Motte and bailey castle 90m west of St Mary Magdalene's Church, Quatford


Heritage Category:
Scheduled Monument
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Ordnance survey map of Motte and bailey castle 90m west of St Mary Magdalene's Church, Quatford
© Crown Copyright and database right 2020. All rights reserved. Ordnance Survey Licence number 100024900.
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The building or site itself may lie within the boundary of more than one authority.

Shropshire (Unitary Authority)
National Grid Reference:
SO 73783 90742

Reasons for Designation

Motte and bailey castles are medieval fortifications introduced into Britain by the Normans. They comprised a large conical mound of earth or rubble, the motte, surmounted by a palisade and a stone or timber tower. In a majority of examples an embanked enclosure containing additional buildings, the bailey, adjoined the motte. Motte castles and motte-and-bailey castles acted as garrison forts during offensive military operations, as strongholds, and, in many cases, as aristocratic residences and as centres of local or royal administration. Built in towns, villages and open countryside, motte and bailey castles generally occupied strategic positions dominating their immediate locality and, as a result, are the most visually impressive monuments of the early post-Conquest period surviving in the modern landscape. Over 600 motte castles or motte-and-bailey castles are recorded nationally, with examples known from most regions. As one of a restricted range of recognised early post-Conquest monuments, they are particularly important for the study of Norman Britain and the development of the feudal system. Although many were occupied for only a short period of time, motte castles continued to be built and occupied from the 11th to the 13th centuries, after which they were superseded by other types of castle.

The motte and bailey castle 90m west of St Mary Magdalene's Church at Quatford is a well-preserved example of this class of monument, despite the later modification to the eastern part of the bailey by road widening. Archaeological excavation of this part of the bailey has revealed that the castle will retain structural and artefactual remains and associated deposits dating from the 12th century onwards. The excavation of the ditch between the motte and bailey also produced artefacts which can be attributed to the initial occupation of the castle. Documentary sources provide valuable information about the castle's establishment and its abandonment. The importance of the monument is further enhanced by its association with the former collegiate church of St Mary Magdalene. The monument remains a prominent feature within the landscape.


The monument includes the earthwork and buried remains of a motte and bailey castle, occupying a commanding position over the valley of the River Severn and with extensive views of the uplands to the west. It is recorded in the Domesday survey that the fortfied borough and the `new house'(considered to be the castle) at Quatford had been built by Roger de Montgomery. In 1086 he founded the former collegiate church of St Mary Magdalene, which is located a short distance to the east of the castle. A documentary source records that the `oppidum de Quatfort' (the settlement of Quatford) was transferred to Bridgnorth in 1101-02. The flat-topped, steep-sided D-shaped motte stands about 9m high and measures approximately 35m by 50m at its base and 11m across the top. It was constructed next to a vertical cliff above the River Severn and is bounded on its eastern side by a 3m deep rock-cut ditch, which separates it from the bailey. The ditch was excavated in 1830-31 and produced a variety of finds, including a penny of Henry I (1068-1135). Old excavation trenches, 2m wide, for which no archaeological records survive, cut across the top of the motte. The bailey, about 0.5ha in area, occupies a low ridge with the ground falling away to the north and south. It is defined on its northern and southern sides by well-defined scarps, approximately 2m and 1.3m in height respectively, which were created by cutting into the natural slopes. The western end of the southern scarp is surmounted by a short bank to the south of which, continuing the line of the scarp, is a short ditch. The eastern side of the bailey has been cut into by a modern road. An archaeological excavation, undertaken in 1960 prior to the widening of the road, failed to locate any original defences defining the eastern side of the bailey. Numerous post holes were found during the investigation marking the positions of wooden structures which were probably used for storage or keeping livestock. Evidence from the excavation suggests that these structures were short-lived and helps to support the historical evidence that the site was abandoned by 1102 when Robert de Belmese established his castle at Bridgnorth, 6km to the north west. This is the subject of a separate scheduling. All fences, gates and stiles, the water trough and fodder container, and the timber hut to the south of the motte are excluded from the scheduling, although the ground beneath them is included.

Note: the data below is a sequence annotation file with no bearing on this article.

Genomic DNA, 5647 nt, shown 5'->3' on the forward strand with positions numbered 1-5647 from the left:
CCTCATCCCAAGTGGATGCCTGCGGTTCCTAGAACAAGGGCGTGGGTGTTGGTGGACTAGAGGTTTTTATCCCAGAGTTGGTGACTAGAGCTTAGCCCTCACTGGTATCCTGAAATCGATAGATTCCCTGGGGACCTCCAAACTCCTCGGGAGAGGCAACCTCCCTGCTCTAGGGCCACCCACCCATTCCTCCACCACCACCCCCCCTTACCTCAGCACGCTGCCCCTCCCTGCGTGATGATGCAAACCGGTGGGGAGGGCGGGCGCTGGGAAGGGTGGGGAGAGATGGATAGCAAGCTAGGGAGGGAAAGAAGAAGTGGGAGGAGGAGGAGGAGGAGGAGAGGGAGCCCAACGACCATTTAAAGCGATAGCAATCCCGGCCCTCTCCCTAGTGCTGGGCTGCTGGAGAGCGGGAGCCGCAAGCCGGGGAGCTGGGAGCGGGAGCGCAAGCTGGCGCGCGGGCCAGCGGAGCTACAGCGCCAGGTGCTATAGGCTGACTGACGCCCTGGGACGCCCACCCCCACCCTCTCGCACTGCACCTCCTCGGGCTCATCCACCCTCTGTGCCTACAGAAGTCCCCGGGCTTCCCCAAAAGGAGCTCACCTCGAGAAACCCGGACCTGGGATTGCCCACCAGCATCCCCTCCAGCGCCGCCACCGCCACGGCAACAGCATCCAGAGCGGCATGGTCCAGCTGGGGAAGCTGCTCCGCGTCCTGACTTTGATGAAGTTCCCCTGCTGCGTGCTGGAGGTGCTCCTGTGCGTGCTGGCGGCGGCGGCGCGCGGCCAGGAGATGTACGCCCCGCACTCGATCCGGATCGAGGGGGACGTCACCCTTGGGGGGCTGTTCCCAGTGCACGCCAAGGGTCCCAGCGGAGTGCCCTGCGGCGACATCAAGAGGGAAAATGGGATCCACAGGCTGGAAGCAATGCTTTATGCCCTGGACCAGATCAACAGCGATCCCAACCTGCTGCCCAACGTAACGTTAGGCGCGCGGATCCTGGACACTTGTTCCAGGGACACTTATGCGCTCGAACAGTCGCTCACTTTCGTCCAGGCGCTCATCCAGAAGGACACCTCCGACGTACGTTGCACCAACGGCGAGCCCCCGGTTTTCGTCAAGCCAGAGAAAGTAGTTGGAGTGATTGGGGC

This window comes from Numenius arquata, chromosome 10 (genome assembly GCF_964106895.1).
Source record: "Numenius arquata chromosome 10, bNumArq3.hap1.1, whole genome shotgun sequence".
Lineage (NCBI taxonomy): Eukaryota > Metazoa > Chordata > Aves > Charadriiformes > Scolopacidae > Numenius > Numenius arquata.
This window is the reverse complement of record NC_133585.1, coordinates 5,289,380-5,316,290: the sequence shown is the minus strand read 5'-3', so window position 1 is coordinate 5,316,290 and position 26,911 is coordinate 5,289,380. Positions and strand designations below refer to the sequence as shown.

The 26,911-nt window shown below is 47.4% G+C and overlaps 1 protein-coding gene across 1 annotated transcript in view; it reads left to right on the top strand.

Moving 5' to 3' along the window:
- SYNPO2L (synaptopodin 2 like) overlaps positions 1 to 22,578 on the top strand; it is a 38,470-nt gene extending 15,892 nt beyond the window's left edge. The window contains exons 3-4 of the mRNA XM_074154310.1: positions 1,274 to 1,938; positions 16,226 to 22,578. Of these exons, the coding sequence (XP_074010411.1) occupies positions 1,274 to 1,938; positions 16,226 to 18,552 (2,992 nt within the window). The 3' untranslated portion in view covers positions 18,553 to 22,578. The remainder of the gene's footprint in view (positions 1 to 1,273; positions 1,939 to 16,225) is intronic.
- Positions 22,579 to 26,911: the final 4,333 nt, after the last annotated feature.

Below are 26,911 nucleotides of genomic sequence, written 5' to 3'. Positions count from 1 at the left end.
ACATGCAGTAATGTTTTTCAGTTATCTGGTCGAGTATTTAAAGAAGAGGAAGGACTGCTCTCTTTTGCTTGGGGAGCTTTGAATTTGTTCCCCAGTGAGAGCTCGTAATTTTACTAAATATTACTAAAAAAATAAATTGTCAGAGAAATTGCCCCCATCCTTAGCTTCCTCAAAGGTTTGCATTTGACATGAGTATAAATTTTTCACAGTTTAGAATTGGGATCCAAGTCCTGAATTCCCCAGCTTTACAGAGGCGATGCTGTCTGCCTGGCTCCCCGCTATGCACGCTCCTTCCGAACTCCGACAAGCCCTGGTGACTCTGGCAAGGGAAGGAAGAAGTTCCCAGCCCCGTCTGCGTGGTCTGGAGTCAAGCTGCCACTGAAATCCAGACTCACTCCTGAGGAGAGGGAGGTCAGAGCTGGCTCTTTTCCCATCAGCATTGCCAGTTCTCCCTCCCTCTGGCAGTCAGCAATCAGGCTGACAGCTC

MAP EXTRACT The site of the monument is shown on the attached map extract.


The contents of this record have been generated from a legacy data system.

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Books and journals
Mason, J F A , Barker, P A, 'Transactions of the Shropshire Archaeological Society' in The Norman Castle at Quatford, , Vol. 57 part1, (1961), 37-62


This monument is scheduled under the Ancient Monuments and Archaeological Areas Act 1979 as amended as it appears to the Secretary of State to be of national importance. This entry is a copy, the original is held by the Department for Digital, Culture, Media and Sport.

End of official listing

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